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Cattle Prices Rise on Concern for Tighter Beef Supply; Hogs Gain

Cattle futures rose for the second time in three sessions on mounting concern that U.S. beef output is dropping as demand increases. Hog prices increased.

Beef output probably will drop 6 percent next year and 2 percent to 3 percent in 2015, David Anderson, a Texas A&M University economist said Oct. 22 at a conference in Chicago. The U.S. Department of Agriculture forecast last month that production this year will fall 1.2 percent to the lowest since 2005. Wholesale-beef prices this year averaged $1.94 a pound, the highest on record going back to 2004, USDA data show.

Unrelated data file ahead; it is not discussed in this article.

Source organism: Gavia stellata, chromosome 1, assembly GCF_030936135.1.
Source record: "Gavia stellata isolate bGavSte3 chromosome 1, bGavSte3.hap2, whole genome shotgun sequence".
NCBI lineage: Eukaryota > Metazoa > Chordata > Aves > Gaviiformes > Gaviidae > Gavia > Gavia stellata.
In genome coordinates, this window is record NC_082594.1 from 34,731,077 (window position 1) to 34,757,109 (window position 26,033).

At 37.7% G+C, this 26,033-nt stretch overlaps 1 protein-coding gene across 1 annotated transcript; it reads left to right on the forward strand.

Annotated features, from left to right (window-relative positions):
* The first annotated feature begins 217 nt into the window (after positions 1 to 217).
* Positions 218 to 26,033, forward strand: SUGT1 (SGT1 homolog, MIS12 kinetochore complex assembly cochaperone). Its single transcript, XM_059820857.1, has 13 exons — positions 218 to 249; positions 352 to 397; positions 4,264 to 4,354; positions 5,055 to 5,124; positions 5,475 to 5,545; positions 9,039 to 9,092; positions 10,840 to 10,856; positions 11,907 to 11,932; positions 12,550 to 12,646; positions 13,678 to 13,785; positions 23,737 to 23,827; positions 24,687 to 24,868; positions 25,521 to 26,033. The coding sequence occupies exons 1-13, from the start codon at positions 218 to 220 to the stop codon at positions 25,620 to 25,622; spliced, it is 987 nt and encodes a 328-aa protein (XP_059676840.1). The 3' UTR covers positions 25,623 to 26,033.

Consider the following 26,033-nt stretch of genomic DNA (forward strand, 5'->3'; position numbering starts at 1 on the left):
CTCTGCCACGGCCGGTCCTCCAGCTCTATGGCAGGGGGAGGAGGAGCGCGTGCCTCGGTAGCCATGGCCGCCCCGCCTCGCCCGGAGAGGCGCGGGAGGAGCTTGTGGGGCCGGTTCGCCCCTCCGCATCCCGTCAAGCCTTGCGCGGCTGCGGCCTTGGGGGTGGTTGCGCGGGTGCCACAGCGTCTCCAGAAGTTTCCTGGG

“The fear of tighter supplies is the real flame under this market,” Lawrence Kane, a market adviser at Stewart-Peterson Group in Yates City, Illinois, said in a telephone interview.

Cattle futures for December delivery rose 0.2 percent to $1.3305 a pound at 10:44 a.m. on the Chicago Mercantile Exchange. Prices are up 0.8 percent since Oct. 18, heading for the biggest weekly gain this month. Feeder-cattle futures for January settlement declined 0.3 percent to $1.6715 a pound.

Hog futures for December settlement increased 0.8 percent to 88.85 cents a pound on the CME, after touching 89.35 cents, the highest since Oct. 17.

To contact the reporter on this story: Dalton Barker in Chicago at dbarker40@bloomberg.net

To contact the editor responsible for this story: Steve Stroth at sstroth@bloomberg.net

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